If this court does not preliminarily enjoin enforcement of the Act, the plaintiffs' members will have to institute labeling and monitoring as mandated by the Act, which plaintiffs claim will infringe upon their members' First Amendment rights, as well as the First Amendment rights of minors in California. It will also involve considerable expense to implement. If the court does preliminarily enjoin enforcement of the Act, the defendants will merely be delayed a short time in implementing the Act, if it is ultimately found to be constitutional. The court finds that the balance of hardships weighs in favor of the plaintiffs.

  4. Public interest

  There is a definite public interest in First Amendment freedoms, but this has been discussed already in the section on the plaintiffs' likelihood of success on the merits. The defendants claim there is a substantial public interest in protecting minors from the psychological harms they claim violent video games inflict. The public interest also would favor allowing the public's elected officials legislate, as the public elected them to do. The public also has a strong interest in enjoying its First Amendment freedoms. This factor does not significantly weigh in favor of either side.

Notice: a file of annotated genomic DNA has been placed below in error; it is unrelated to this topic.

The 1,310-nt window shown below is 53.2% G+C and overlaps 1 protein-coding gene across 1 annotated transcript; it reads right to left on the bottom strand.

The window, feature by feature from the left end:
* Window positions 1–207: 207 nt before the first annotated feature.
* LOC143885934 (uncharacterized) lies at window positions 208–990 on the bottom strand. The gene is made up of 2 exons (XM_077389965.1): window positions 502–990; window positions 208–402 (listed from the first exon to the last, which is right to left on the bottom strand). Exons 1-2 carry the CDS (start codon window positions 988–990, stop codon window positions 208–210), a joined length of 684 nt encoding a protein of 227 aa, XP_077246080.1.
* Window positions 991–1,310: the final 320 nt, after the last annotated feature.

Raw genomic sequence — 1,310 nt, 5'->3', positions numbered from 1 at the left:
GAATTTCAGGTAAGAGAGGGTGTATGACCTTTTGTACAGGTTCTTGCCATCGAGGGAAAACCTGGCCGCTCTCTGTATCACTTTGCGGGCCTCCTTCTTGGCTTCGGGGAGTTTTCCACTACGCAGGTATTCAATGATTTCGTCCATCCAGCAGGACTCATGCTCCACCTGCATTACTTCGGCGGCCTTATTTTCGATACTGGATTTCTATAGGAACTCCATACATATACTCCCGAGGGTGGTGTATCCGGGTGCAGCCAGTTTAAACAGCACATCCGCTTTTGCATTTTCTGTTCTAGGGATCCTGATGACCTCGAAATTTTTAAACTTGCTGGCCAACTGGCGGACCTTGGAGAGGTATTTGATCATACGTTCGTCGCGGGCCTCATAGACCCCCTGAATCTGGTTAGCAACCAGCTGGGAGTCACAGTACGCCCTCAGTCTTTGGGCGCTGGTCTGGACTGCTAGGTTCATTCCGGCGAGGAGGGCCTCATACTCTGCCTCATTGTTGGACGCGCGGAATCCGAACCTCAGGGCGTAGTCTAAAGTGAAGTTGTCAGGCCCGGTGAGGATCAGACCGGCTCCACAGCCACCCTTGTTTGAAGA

C. Conclusion

  The plaintiffs have shown at least that serious questions are raised concerning the States' ability to restrict minors' First Amendment rights in connection with exposure to violent video games, including the question of whether there is a causal connection between access to such games and psychological or other harm to children. The balance of hardships tips sharply in the plaintiffs' favor as the potential infringement of First Amendment rights and the costs in time and expense of implementing the Act outweigh the potential harm of a short delay in the implementation of the Act, if ultimately held constitutional. III. ORDER

  For the foregoing reasons, the court grants the plaintiffs' motion for a preliminary injunction. The defendants and their agents are hereby preliminarily enjoined from enforcing any provision of the Act (future California Civil Code §§ 1746-1746.5) until further order of this court.